Lax Kw’alaams rejects Billion-dollar LNG deal; Lake Babine signs paltry one
by Damien Gillis - Common Sense CanadianThe BC Liberal government and LNG industry suffered a blow this week with a final losing vote amongst Lax Kw’alaams Band members over a billion-dollar package offered to support Petronas’ Pacific NorthWest LNG plant near Prince Rupert.
At the same time, a much smaller, quieter deal was being signed by the elected leadership of the Lake Babine Nation, pertaining to the pipeline that would feed the coastal plant – the Prince Rupert Gas Transmission line. On the table in this “Project Agreement” between the 2,440-member band and pipeline contractor TransCanada was a comparatively paltry $3.56 million, plus a piece of a $10 million a year revenue sharing deal to be split amongst a number of First Nations along the pipeline route if it becomes operational.
According to the Prince George Citizen, the upfront sum of $3.56 million will be issued in the following phases:
When the agreement takes effect Lake Babine Nation will get $324,000, when construction begins they get $1.62 million, and then the same amount when the pipeline is in operation.
A pretty big deal
Lake Babine members must be scratching their heads wondering how their leaders settled for so little, while the Lax Kw’alaams Band at the end of the pipeline turned down what has been touted as $1.15 Billion in benefits over 40 years, following a series of votes amongst its members over the past week. All three votes, including one held for off-reserve members in Vancouver last night, went down to defeat. Even the BC government, desperate to see at least one of its many embattled LNG projects go forth, threw in 2,200 hectares of Crown land in the region, pegged at a value of $108-million.
Yet all the money and land couldn’t outweigh members’ concerns over the impacts of the massive plant proposed for Lelu Island on Skeena River salmon. A causeway for ships to dock at the plant would disturb vital eelgrass habitat in the estuary at Flora Bank (pictured above), warn scientists and conservation groups. For this very reason, a smaller coal plant operation was rejected by the federal government decades ago, when stocks were admittedly far healthier than today.
Band won’t bight on salmon assurances
The proponent has agreed to make some modifications to its design and a conveniently-timed report which it paid for argues the impacts will be negligible. But independent scientists disagree, suggesting the project could collapse already troubled Skeena stocks. And let’s not forget – this is the same proponent that literally erased the entire Skeena River and estuary from its initial project maps! So it’s easy to see how a few project tweaks and a company report would do little to sway Lax Kw’alaams members.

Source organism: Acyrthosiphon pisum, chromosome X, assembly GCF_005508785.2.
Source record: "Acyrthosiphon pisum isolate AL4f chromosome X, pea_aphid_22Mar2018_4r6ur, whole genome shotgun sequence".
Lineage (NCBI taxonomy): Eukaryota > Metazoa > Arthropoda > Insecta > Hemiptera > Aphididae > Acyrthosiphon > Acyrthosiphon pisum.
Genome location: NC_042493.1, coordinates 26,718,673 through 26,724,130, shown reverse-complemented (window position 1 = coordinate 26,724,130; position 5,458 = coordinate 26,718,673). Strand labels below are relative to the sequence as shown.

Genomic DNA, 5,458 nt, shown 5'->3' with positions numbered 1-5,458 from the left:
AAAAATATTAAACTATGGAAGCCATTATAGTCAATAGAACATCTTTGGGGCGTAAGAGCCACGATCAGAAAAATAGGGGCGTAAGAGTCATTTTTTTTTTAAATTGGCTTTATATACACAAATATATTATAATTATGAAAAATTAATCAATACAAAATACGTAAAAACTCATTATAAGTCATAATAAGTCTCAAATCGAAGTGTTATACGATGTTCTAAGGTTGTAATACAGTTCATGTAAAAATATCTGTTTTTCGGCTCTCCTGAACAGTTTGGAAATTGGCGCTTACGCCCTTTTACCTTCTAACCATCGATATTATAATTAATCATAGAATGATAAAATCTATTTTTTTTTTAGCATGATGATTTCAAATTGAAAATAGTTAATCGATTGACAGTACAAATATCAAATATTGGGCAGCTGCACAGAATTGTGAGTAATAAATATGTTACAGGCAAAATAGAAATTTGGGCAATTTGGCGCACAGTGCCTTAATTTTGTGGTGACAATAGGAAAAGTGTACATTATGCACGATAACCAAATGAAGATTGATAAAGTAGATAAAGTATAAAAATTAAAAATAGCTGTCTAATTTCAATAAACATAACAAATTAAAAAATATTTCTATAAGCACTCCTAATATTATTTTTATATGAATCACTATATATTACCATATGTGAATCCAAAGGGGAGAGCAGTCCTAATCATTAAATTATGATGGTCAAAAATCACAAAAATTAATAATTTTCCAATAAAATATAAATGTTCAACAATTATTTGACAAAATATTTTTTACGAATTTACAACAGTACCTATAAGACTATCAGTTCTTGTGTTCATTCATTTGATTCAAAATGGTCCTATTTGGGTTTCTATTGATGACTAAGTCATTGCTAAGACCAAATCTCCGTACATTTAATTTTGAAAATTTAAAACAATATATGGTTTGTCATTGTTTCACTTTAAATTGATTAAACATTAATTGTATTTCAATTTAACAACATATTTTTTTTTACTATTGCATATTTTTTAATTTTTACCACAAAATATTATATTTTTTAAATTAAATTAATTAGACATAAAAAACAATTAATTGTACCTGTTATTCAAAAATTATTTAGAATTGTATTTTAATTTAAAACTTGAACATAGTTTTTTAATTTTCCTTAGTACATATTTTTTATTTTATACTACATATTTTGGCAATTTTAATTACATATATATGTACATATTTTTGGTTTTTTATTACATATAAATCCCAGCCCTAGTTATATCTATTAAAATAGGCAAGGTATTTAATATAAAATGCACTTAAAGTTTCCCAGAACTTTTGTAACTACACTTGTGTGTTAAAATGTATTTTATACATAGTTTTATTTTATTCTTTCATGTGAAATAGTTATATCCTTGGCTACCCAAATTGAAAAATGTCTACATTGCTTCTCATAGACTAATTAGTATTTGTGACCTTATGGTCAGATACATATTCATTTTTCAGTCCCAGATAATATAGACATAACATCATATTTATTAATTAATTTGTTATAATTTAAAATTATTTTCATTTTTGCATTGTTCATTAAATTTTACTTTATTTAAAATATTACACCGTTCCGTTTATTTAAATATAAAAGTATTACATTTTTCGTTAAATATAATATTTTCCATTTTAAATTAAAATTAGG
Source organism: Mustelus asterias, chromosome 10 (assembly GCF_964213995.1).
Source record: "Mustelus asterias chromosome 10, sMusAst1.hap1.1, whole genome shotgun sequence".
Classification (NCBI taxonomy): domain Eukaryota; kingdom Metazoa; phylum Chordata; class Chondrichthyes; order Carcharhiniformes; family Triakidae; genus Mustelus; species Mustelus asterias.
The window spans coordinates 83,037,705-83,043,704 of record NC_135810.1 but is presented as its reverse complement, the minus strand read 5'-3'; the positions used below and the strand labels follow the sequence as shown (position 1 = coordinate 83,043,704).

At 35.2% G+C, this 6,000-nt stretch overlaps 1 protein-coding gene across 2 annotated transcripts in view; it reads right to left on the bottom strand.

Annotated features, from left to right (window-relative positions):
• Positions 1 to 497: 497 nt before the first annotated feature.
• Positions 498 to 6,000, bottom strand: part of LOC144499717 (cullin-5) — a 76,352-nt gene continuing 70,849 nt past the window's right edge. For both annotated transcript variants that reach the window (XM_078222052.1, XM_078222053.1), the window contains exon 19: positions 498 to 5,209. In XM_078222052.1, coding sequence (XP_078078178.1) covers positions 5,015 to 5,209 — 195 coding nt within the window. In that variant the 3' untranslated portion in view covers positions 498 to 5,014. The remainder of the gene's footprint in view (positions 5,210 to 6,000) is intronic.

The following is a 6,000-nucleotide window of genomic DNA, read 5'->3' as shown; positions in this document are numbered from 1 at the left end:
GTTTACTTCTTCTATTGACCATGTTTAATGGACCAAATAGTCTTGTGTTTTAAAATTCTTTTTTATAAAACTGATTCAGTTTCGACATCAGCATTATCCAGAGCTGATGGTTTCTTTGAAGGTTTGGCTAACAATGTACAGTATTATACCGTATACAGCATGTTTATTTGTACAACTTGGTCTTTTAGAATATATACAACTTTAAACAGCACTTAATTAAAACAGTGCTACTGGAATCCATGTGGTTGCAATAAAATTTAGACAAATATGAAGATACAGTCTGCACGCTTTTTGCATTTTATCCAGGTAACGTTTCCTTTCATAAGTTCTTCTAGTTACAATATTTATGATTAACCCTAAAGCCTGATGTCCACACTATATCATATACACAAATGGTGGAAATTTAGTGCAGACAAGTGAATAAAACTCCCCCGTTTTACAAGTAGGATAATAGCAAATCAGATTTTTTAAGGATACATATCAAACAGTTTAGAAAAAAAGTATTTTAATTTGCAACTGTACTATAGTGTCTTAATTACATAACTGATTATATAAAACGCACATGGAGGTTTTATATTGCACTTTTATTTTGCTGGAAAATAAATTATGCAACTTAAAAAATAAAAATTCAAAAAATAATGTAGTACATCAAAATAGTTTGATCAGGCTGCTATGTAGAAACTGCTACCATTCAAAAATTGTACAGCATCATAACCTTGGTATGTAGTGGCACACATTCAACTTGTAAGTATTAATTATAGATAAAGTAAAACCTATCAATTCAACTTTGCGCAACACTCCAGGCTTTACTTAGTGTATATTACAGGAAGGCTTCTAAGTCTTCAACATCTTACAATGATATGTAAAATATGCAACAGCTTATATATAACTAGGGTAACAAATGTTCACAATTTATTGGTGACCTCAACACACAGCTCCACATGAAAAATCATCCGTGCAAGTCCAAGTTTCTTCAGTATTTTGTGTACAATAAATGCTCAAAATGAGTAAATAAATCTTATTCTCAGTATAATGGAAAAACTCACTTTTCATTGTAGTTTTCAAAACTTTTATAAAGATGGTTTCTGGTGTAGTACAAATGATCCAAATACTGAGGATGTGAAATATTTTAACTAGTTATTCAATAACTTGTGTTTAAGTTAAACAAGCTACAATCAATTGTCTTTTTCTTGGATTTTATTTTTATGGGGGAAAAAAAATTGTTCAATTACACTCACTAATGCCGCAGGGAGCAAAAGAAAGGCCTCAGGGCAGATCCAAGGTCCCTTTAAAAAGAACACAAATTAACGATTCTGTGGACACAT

The band’s high-profile rejection of the project is no doubt rippling through the Liberal Cabinet room today – yet another blow to the government’s one and only economic development policy. Yet many were quick to point out that the door is still open to PacificNorthwest LNG, despite this week’s setback.
Keeping the dream alive
There was lawyer David Austin – a longtime promoter of controversial energy projects in BC, including the government’s once-vaunted private river power scheme – ready to toss aside First Nations’ rights before the final votes had even been cast. The Canadian Press paraphrased his comments as follows:
Lelu Island is Crown land managed by the Prince Rupert Port Authority, which means the province technically has the authority to push ahead without support from the Lax Kw’alaams.
Even if the band proves it has aboriginal title — which would require proving it has had exclusive occupancy of the territory — Supreme Court precedent gives the province the right to override that claim.
Premier Clark also vowed that an agreement would yet be reached with the band and even Lax Kw’alaams’ councillors suggested they were still open to a deal on the project, so long as it avoided the contentious salmon habitat in Flora Bank. “Lax Kw’alaams is open to business, to development and to LNG,” including this particular project, a statement noted.
Meanwhile, agreements like the one signed by Lake Babine show that there are many more moves to be played out in this chess game. TransCanada boasts similarly vague agreements over the pipeline with the Nisga’a Lisims Government, Gitanyow First Nation and Kitselas First Nation.
And according to CP:
The B.C. government said it has reached 54 pipeline-benefits agreements with 28 First Nations across the province. Of the 59 First Nations along the natural-gas pipeline ending at Lelu Island only five have publicly announced signing agreements with the government.
So the battle over Petronas’ LNG plant is far from over, yet with all the rhetoric and lack of real progress on the project, it’s starting to seem like it’s less about natural gas than hot air.
More articles by Damien GillisDamien Gillis is a Vancouver-based documentary filmmaker with a focus on environmental and social justice issues - especially relating to water, energy, and saving Canada's wild salmon - working with many environmental organizations in BC and around the world. He is the co-founder, along with Rafe Mair, of The Common Sense Canadian, and a board member of both the BC Environmental Network and the Haig-Brown Institute.